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J Clin Microbiol. 2017 May;55(5):1350-1368. doi: 10.1128/JCM.02137-16. Epub 2017 Feb 15.

Multilaboratory Survey To Evaluate Salmonella Prevalence in Diarrheic and Nondiarrheic Dogs and Cats in the United States between 2012 and 2014.

Author information

1
U.S. Food and Drug Administration, Center for Veterinary Medicine, Office of Research, Laurel, Maryland, USA renate.reimschuessel@fda.hhs.gov.
2
U.S. Food and Drug Administration, Center for Veterinary Medicine, Office of Research, Laurel, Maryland, USA.
3
U.S. Food and Drug Administration, Center for Veterinary Medicine, Office of New Animal Drug Evaluation, Rockville, Maryland, USA.
4
U.S. Food and Drug Administration, Center for Drug Evaluation and Research, Silver Spring, Maryland, USA.
5
California Animal Health and Food Safety Laboratory, University of California, Davis, Davis, California, USA.
6
School of Veterinary Medicine, University of California, Davis, Davis, California, USA.
7
College of Veterinary Medicine and Biomedical Sciences, Colorado State University, Fort Collins, Colorado, USA.
8
College of Veterinary Medicine, Department of Infectious Disease, Athens Veterinary Diagnostic Laboratory, The University of Georgia, Athens, Georgia, USA.
9
Veterinary Diagnostic and Investigational Laboratory, College of Veterinary Medicine, The University of Georgia, Tifton, Georgia, USA.
10
College of Veterinary Medicine, Veterinary Diagnostic Laboratory, Iowa State University, Ames, Iowa, USA.
11
College of Veterinary Medicine, North Carolina State University, Raleigh, North Carolina, USA.
12
Ohio Animal Disease Diagnostic Laboratory, Ohio Department of Agriculture, Reynoldsburg, Ohio, USA.
13
U.S. Department of Agriculture, National Veterinary Services Laboratories, Ames, Iowa, USA.
14
University of Pennsylvania, Matthew J. Ryan Veterinary Hospital, Philadelphia, Pennsylvania, USA.
15
Veterinary and Biomedical Sciences Department, Animal Disease Research and Diagnostic Laboratory, South Dakota State University, Brookings, South Dakota, USA.
16
College of Veterinary Medicine, Texas A&M University, College Station, Texas, USA.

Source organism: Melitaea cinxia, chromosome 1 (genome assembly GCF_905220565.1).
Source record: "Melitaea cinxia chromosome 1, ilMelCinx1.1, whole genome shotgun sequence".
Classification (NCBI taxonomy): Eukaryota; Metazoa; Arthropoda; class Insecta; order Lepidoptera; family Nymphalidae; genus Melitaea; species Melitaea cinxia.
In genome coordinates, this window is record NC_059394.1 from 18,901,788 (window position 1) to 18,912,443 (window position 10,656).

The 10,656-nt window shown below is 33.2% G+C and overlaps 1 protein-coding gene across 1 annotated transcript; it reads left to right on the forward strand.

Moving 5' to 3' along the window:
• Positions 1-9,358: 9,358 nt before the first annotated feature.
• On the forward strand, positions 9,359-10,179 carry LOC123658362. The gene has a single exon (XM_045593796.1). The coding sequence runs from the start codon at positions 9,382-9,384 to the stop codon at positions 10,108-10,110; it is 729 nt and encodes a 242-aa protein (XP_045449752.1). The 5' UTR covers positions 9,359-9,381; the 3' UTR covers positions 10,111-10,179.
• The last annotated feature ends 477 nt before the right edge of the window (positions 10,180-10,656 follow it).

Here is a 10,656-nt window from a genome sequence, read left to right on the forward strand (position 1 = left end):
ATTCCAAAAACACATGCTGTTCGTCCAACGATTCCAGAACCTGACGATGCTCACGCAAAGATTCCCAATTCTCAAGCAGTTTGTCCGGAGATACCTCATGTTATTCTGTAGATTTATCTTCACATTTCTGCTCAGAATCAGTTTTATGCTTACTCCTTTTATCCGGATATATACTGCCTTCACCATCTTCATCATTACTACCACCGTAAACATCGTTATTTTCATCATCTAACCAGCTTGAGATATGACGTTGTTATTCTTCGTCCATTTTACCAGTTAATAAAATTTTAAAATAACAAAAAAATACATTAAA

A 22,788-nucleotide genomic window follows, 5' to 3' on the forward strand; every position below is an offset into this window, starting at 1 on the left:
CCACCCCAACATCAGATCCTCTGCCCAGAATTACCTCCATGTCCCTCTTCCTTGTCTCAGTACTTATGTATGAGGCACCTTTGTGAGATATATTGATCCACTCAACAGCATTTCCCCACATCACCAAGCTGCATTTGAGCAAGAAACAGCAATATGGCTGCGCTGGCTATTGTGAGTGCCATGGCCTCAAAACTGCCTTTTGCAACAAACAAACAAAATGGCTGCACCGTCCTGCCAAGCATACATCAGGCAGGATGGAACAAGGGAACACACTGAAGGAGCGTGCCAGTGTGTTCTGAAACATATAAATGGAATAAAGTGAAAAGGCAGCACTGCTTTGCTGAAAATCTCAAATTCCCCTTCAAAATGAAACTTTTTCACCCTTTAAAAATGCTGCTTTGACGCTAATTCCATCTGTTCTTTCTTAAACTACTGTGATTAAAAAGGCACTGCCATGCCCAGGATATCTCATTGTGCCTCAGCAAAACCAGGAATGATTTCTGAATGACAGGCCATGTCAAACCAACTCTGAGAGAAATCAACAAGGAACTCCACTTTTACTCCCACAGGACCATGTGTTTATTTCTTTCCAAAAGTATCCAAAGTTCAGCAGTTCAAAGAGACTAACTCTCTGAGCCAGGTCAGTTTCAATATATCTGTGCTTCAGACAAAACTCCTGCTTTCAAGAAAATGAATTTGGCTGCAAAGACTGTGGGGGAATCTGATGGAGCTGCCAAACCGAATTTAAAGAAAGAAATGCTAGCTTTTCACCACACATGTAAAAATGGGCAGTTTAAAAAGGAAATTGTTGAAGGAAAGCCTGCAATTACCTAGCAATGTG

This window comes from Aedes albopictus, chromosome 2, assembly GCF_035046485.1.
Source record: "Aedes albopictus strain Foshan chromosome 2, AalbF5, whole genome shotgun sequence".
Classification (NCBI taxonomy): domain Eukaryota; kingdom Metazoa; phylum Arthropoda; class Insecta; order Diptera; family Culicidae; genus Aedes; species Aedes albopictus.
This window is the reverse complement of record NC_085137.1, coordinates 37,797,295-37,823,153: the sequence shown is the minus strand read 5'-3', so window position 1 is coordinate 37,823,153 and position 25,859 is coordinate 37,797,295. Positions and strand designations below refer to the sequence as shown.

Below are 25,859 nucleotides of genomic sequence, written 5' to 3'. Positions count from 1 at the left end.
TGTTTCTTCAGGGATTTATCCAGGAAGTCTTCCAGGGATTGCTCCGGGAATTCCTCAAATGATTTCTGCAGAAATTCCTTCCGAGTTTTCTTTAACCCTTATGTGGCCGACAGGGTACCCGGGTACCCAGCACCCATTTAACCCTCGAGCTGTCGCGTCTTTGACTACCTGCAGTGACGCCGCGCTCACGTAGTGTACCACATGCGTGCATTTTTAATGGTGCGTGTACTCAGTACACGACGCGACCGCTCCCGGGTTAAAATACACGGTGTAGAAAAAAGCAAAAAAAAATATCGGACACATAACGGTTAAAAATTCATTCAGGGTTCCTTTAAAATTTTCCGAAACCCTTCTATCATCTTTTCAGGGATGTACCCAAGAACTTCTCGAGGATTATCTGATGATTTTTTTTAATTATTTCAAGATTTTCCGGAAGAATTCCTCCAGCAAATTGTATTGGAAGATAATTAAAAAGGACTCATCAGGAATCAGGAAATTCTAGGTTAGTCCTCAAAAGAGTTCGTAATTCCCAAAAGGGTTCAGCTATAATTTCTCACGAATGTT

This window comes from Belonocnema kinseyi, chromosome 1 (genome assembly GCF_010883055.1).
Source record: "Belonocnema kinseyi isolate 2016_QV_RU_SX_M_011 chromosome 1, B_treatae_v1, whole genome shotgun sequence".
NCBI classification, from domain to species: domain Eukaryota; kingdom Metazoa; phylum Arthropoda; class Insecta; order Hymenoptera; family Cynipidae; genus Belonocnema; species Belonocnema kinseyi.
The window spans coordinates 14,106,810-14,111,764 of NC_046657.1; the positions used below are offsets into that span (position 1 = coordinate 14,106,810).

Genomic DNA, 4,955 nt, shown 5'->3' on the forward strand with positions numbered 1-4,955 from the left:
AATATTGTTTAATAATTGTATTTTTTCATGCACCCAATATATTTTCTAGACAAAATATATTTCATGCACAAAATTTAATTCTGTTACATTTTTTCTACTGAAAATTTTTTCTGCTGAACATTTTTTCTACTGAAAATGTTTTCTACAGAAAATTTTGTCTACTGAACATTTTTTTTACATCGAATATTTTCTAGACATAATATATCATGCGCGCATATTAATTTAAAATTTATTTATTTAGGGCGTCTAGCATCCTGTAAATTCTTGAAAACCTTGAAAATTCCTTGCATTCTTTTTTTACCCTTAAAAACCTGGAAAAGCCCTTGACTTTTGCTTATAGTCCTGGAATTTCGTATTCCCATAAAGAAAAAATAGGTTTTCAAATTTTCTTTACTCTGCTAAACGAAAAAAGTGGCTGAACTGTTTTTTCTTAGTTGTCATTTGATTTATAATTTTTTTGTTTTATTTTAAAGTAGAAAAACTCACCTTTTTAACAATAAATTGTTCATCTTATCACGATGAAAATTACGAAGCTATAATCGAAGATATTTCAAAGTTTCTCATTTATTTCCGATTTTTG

17
Washington Animal Disease Diagnostic Laboratory, College of Veterinary Medicine, Washington State University, Pullman, Washington, USA.
18
Department of Pathobiological Sciences/WVDL, University of Wisconsin-Madison, Madison, Wisconsin, USA.

Abstract

Eleven laboratories collaborated to determine the periodic prevalence of Salmonella in a population of dogs and cats in the United States visiting veterinary clinics. Fecal samples (2,965) solicited from 11 geographically dispersed veterinary testing laboratories were collected in 36 states between January 2012 and April 2014 and tested using a harmonized method. The overall study prevalence of Salmonella in cats (3 of 542) was <1%. The prevalence in dogs (60 of 2,422) was 2.5%. Diarrhea was present in only 55% of positive dogs; however, 3.8% of the all diarrheic dogs were positive, compared with 1.8% of the nondiarrheic dogs. Salmonella-positive dogs were significantly more likely to have consumed raw food (P = 0.01), to have consumed probiotics (P = 0.002), or to have been given antibiotics (P = 0.01). Rural dogs were also more likely to be Salmonella positive than urban (P = 0.002) or suburban (P = 0.001) dogs. In the 67 isolates, 27 unique serovars were identified, with three dogs having two serovars present. Antimicrobial susceptibility testing of 66 isolates revealed that only four of the isolates were resistant to one or more antibiotics. Additional characterization of the 66 isolates was done using pulsed-field gel electrophoresis and whole-genome sequencing (WGS). Sequence data compared well to resistance phenotypic data and were submitted to the National Center for Biotechnology Information (NCBI). This study suggests an overall decline in prevalence of Salmonella-positive dogs and cats over the last decades and identifies consumption of raw food as a major risk factor for Salmonella infection. Of note is that almost half of the Salmonella-positive animals were clinically nondiarrheic.

KEYWORDS:

Salmonella; WGS; diarrhea; fecal organisms; pets

PMID:
28202802
PMCID:
PMC5405253
DOI:
10.1128/JCM.02137-16
[Indexed for MEDLINE]
Free PMC Article

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